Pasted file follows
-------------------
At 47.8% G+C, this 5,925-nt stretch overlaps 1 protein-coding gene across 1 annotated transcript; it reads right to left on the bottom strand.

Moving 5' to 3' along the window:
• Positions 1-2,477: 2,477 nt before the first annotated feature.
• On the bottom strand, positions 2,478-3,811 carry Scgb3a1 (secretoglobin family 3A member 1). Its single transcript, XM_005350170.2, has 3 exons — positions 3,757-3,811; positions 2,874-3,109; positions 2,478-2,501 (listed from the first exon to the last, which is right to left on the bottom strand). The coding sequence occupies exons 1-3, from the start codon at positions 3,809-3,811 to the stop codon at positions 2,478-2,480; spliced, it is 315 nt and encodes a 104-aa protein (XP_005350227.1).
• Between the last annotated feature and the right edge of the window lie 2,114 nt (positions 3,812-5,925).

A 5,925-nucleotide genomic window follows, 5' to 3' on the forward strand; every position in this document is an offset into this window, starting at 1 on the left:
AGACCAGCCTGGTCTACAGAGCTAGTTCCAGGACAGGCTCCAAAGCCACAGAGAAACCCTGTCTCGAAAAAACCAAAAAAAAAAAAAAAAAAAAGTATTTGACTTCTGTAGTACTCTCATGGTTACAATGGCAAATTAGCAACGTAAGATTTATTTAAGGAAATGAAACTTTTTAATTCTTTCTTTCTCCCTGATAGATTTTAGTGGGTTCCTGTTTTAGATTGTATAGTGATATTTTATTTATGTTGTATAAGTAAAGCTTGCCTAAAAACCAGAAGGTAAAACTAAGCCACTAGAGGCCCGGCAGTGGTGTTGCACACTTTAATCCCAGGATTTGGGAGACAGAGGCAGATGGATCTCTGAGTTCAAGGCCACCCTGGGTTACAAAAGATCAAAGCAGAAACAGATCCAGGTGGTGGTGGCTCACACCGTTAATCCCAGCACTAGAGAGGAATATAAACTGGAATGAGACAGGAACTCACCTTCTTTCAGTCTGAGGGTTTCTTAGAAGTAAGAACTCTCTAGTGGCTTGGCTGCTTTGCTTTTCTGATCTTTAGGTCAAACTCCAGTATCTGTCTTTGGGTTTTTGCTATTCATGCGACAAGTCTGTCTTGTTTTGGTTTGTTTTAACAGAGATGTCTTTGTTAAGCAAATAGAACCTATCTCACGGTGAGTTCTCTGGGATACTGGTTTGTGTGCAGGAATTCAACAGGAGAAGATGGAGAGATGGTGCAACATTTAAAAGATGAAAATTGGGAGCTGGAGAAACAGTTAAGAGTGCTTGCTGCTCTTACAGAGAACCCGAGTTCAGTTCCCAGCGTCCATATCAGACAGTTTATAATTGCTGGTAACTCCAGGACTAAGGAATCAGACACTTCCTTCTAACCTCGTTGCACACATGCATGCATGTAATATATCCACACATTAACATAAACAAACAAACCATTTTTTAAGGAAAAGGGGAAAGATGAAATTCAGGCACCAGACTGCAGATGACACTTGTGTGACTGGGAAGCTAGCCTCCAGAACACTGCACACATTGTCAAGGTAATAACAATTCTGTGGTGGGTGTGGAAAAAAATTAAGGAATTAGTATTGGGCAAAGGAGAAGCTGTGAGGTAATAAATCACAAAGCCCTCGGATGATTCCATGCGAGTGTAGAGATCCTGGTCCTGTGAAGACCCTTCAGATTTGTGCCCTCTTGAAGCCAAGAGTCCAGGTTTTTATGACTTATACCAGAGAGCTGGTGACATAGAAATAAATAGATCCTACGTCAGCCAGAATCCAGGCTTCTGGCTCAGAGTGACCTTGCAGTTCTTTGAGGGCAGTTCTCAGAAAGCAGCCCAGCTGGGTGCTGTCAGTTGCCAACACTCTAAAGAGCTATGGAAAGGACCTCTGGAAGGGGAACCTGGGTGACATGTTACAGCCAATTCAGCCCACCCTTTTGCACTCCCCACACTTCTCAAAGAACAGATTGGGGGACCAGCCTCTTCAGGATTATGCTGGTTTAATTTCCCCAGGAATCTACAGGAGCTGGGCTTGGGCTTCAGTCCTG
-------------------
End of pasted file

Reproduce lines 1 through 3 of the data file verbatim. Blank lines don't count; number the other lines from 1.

At 47.8% G+C, this 5,925-nt stretch overlaps 1 protein-coding gene across 1 annotated transcript; it reads right to left on the bottom strand.

Moving 5' to 3' along the window:
• Positions 1-2,477: 2,477 nt before the first annotated feature.